We have all been eagerly awaiting the release of the Android 14 Developer Preview, hopefully imminent. Before this, Google released the Android 13 QPR Beta 2 build, which includes some features worth knowing about. Without further ado, let’s discuss.

Before proceeding, we would like to inform you that there are a few new features to discuss, as not much has been added. Instead of mentioning minor changes that will not have a significant impact, we will share the most notable additions that are worth checking out.

Unicode 15 Emojis

The most recent Android 13 QPR 2 Beta build includes 21 updated Unicode 15 emojis. When the stable release of the March 2023 Pixel feature drop is released, these emojis are expected to be available. Some highlights include a shaking face, a pink heart, a light blue heart, and a grey heart. There are also new animal emojis, such as jellyfish, blackbird, monkey, moose, and goose. There are also new plant emojis, such as a hyacinth, pea pod, and ginger root.

A folding hand fan, a hair pick, a flute, maracas, and the cand and wireless logos are among the new emojis. This update also includes emojis for pushing hands for both the right and left hands. Although these added emojis may be limited, adding more is always a positive. However, it’s worth noting that these emojis are currently only available in the latest beta build. Users who are not running the Android 13 QPR 2 Beta may not be able to see these emojis if they are sent to them by their contacts.

Device Control Center

The Device Control Center has been updated with several enhancements and features. Although these updates are minor, they are still worth noting. One of the changes is that when activating the Device Control Center from the lock screen or the quick settings panel, you will now see the Google Home logo alongside the name of your connected home or location. The text may also appear bolder, but this could be a psychological effect. Regardless, it is an excellent addition that allows you additional control over your Google Home hardware from this location.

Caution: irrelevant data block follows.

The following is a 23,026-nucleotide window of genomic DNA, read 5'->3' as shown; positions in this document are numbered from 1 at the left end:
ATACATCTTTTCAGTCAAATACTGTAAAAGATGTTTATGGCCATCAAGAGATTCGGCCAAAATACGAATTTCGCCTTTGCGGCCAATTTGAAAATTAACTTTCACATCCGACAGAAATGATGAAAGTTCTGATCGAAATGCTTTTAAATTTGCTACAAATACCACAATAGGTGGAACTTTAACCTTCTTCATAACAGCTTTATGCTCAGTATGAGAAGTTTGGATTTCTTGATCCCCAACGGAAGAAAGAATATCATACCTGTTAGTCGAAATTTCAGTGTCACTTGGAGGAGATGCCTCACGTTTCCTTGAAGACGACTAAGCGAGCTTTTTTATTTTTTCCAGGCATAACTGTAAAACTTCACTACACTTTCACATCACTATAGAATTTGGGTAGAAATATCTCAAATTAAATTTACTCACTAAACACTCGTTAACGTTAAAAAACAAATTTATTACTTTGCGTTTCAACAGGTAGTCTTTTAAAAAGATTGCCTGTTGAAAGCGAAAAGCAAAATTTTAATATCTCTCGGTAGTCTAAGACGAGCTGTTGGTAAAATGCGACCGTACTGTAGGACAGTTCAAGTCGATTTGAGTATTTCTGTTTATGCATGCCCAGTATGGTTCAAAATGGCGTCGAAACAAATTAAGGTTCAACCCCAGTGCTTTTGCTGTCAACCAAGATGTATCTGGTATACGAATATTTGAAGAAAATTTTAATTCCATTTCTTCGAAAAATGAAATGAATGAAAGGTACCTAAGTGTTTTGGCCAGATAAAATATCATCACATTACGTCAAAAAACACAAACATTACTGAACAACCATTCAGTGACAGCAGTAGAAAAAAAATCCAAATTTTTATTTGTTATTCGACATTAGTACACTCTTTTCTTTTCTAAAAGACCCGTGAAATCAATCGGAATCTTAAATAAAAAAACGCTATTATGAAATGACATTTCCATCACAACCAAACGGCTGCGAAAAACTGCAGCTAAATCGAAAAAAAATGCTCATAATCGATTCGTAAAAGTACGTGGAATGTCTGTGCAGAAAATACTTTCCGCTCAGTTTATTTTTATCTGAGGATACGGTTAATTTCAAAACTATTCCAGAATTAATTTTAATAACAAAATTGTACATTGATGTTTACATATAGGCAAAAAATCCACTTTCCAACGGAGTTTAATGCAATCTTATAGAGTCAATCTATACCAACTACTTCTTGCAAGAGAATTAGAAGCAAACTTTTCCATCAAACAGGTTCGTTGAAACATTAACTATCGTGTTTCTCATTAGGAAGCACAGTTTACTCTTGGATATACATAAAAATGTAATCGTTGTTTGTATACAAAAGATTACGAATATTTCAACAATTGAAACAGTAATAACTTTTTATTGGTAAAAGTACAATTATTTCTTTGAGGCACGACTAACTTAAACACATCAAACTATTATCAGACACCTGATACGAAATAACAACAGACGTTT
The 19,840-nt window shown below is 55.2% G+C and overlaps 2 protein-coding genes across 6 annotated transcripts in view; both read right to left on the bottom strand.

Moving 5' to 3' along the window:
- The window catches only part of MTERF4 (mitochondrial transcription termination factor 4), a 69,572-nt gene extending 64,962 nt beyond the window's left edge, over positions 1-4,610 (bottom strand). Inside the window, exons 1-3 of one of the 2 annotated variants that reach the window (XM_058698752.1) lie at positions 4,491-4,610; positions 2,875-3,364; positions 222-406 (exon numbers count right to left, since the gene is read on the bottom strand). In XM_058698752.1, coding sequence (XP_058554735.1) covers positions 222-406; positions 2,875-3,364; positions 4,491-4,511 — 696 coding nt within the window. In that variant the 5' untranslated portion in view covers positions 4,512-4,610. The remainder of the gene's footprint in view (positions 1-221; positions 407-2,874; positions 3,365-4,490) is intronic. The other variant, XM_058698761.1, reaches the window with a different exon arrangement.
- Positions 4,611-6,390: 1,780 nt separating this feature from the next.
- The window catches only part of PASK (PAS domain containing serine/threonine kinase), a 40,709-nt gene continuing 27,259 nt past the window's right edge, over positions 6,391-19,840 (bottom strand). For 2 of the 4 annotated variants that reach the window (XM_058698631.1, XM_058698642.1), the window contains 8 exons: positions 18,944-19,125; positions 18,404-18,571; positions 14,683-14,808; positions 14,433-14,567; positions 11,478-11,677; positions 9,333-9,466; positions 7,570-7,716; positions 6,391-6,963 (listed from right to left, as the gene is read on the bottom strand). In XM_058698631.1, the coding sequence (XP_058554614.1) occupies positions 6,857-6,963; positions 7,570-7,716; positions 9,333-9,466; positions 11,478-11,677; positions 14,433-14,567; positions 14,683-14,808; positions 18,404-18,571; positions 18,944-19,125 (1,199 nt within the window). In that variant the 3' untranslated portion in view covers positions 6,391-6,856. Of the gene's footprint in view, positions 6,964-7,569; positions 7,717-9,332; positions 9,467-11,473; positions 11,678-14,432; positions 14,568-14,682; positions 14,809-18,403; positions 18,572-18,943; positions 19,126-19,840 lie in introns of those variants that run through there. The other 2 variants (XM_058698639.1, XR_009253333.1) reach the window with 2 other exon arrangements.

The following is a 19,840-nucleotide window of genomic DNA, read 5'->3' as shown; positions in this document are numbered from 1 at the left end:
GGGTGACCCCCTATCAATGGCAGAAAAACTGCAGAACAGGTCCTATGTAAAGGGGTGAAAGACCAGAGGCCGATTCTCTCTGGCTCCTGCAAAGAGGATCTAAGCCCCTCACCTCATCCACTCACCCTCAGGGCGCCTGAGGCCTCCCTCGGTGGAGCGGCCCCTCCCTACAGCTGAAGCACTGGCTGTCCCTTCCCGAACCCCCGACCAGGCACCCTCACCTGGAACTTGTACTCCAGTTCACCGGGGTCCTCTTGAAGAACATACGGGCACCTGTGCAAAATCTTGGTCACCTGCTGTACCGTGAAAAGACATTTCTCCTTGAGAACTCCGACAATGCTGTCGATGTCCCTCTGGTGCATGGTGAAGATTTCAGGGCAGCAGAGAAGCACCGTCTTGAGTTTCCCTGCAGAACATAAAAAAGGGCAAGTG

Changes to the Notification Panel

Another minor hardware change that may go unnoticed is the alteration to the Notification Panel. When expanding the quick-settings panel on the left side, the history button for notifications has been replaced with the “Manage” button. Tapping this button takes you to the prominent notification settings page rather than the notification history panel. This change may aid navigation and provide more control over your notifications. This is because all settings are now in one place rather than just providing a history of notifications.

Improved media control for notifications

An improvement to the media control feature in notifications has been made in this latest beta. The “neat glow” or “lava lamp effect” added to the media player in the previous beta has now been removed. The reason for this removal has yet to be mentioned; however, it may return in future updates. In addition to the user-facing functionality discussed, many under-the-hood changes have been made. While these changes are not always immediately visible, they play a crucial role in the functioning of the operating system.

These features still need to be prepared for general use and are hidden throughout the build. Hopefully, some of these settings will be incorporated into the Android 14 release. It is worth noting that some of the issues present in the previous beta update have been addressed. This includes the unresponsive system UI section and camera fixes, particularly when switching back to standard video capture mode when using the Google Camera application.

Additionally, Google has acknowledged that the recent app menu can become unresponsive when changing screen orientation from landscape to portrait or vice versa. Picture-in-picture mode may also crash or become unresponsive when switching the direction from portrait to landscape. In these cases, it may be necessary to restart your phone to resolve these issues.

We do not recommend installing this beta on your primary device as it may contain bugs and will be refined in the stable update. Despite a few minor issues, it is relatively smooth. With Android 14 right around the corner, it is advisable to wait for its release for a more stable experience.